Volcanic eruptions can be explosive, sending ash, gas and lava high up into the atmosphere, or the magma can form lava flows, known as effusive eruptions. Whether an eruption is explosive or effusive largely depends upon the amount of gas in the magma.
If a lot of gas is trapped within magma, pressure will build and build until eventually the magma erupts explosively out of the volcano. It’s a bit like a bottle of fizzy pop: gas is trapped in the liquid but if you shake the bottle the gas wants to escape. This builds pressure inside the bottle and when you release the pressure by opening the bottle, the gas rushes out of the top carrying some of the liquid with it.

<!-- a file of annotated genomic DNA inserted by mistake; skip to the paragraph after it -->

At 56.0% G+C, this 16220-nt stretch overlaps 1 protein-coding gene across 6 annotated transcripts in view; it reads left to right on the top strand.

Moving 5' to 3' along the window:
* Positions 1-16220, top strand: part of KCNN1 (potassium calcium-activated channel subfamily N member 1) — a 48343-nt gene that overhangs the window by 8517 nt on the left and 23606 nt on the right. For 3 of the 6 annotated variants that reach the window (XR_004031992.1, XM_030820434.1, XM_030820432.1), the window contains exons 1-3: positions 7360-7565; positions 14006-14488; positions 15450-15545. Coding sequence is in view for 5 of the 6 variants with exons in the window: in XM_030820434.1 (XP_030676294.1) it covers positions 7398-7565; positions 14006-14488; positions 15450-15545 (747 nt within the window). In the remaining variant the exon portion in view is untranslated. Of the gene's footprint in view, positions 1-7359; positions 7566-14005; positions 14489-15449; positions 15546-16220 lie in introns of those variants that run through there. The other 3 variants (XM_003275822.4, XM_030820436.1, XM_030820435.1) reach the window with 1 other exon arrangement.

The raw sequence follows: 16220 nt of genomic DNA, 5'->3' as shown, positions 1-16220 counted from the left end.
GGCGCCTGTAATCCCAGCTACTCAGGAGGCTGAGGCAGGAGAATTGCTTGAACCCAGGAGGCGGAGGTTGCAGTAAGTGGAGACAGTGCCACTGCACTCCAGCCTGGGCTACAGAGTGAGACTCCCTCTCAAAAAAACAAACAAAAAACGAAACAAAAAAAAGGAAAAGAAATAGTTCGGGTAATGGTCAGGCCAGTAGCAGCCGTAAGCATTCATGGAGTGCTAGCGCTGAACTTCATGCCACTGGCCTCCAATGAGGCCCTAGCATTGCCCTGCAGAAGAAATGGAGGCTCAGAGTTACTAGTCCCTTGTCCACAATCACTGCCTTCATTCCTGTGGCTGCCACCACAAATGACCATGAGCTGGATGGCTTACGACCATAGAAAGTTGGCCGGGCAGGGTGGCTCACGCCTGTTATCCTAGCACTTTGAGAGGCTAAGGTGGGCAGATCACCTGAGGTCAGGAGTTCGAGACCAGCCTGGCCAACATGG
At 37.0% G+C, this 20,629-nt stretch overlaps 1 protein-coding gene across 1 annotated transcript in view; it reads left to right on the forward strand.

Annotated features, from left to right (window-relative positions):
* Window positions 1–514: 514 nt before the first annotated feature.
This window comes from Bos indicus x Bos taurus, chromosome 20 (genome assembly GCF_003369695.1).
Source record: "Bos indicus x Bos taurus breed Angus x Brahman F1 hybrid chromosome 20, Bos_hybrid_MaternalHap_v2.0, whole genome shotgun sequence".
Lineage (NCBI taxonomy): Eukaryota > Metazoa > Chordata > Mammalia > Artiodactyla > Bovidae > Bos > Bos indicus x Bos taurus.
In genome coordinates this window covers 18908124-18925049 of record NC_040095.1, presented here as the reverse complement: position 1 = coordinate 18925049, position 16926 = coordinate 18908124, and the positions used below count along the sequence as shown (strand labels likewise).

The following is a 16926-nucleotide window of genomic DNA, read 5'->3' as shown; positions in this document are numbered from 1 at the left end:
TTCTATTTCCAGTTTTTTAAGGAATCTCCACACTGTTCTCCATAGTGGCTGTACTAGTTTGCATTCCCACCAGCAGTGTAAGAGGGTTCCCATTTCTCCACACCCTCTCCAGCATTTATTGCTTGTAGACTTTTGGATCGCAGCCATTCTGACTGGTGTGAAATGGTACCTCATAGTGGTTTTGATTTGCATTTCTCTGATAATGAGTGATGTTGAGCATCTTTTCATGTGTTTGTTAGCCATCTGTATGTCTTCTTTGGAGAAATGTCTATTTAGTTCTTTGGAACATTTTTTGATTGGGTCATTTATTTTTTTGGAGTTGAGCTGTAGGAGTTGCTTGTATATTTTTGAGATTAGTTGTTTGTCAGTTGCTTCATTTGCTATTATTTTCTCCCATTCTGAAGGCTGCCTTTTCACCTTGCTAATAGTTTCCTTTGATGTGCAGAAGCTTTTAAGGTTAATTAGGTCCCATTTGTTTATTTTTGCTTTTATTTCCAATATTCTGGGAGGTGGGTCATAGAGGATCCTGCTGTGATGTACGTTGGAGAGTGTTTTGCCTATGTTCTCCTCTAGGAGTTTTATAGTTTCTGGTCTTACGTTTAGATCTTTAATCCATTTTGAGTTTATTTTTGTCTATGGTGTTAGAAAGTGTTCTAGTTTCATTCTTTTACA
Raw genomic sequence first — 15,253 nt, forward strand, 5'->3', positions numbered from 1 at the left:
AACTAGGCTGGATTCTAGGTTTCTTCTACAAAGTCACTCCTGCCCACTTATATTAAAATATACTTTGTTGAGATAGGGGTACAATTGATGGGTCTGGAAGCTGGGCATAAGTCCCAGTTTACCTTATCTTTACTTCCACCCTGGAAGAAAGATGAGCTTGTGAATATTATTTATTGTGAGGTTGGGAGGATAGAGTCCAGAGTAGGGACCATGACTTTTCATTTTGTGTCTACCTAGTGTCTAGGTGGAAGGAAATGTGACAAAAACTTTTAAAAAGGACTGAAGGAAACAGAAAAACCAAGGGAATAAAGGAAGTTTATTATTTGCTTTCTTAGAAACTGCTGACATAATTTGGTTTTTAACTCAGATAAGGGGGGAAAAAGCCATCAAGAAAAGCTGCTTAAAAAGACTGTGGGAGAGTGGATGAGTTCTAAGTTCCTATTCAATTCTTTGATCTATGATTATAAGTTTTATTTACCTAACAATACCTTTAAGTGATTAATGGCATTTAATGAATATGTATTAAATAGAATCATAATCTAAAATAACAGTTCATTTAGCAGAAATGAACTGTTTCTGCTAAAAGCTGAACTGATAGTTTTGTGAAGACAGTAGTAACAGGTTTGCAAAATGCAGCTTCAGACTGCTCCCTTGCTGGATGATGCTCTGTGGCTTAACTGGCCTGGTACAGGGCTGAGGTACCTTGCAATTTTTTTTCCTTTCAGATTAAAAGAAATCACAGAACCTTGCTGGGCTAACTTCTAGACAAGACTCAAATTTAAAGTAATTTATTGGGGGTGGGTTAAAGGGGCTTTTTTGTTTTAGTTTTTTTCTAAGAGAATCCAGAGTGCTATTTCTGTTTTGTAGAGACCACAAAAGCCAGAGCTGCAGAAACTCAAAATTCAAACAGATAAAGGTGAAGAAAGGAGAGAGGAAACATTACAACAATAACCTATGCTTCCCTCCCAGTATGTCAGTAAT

Phreatomagmatic eruptions are a type of explosive eruption that results from magma erupting through water. The second phase of the Eyjafjallajökull eruption in 2010 was phreatomagmatic as a result of magma erupting under ice. Some submarine volcanoes are phreatomagmatic if the magma is gas-rich, for example Surtsey in Iceland. This eruption formed a new island.
Explosive eruptions can form pyroclastic flows that sweep down valleys, destroying everything in their path. They also send ash high into the atmosphere, forming plumes.
If a magma has low viscosity (it is runny), gas can escape easily, so when the magma erupts at the surface it forms lava flows. These eruptions are (relatively!) gentle, effusive eruptions. If a magma rises very slowly within the conduit. or throat, of the volcano, all the gas can escape. When the magma is viscous (or sticky), it can’t flow when it reaches the surface, so it builds up forming a lava dome.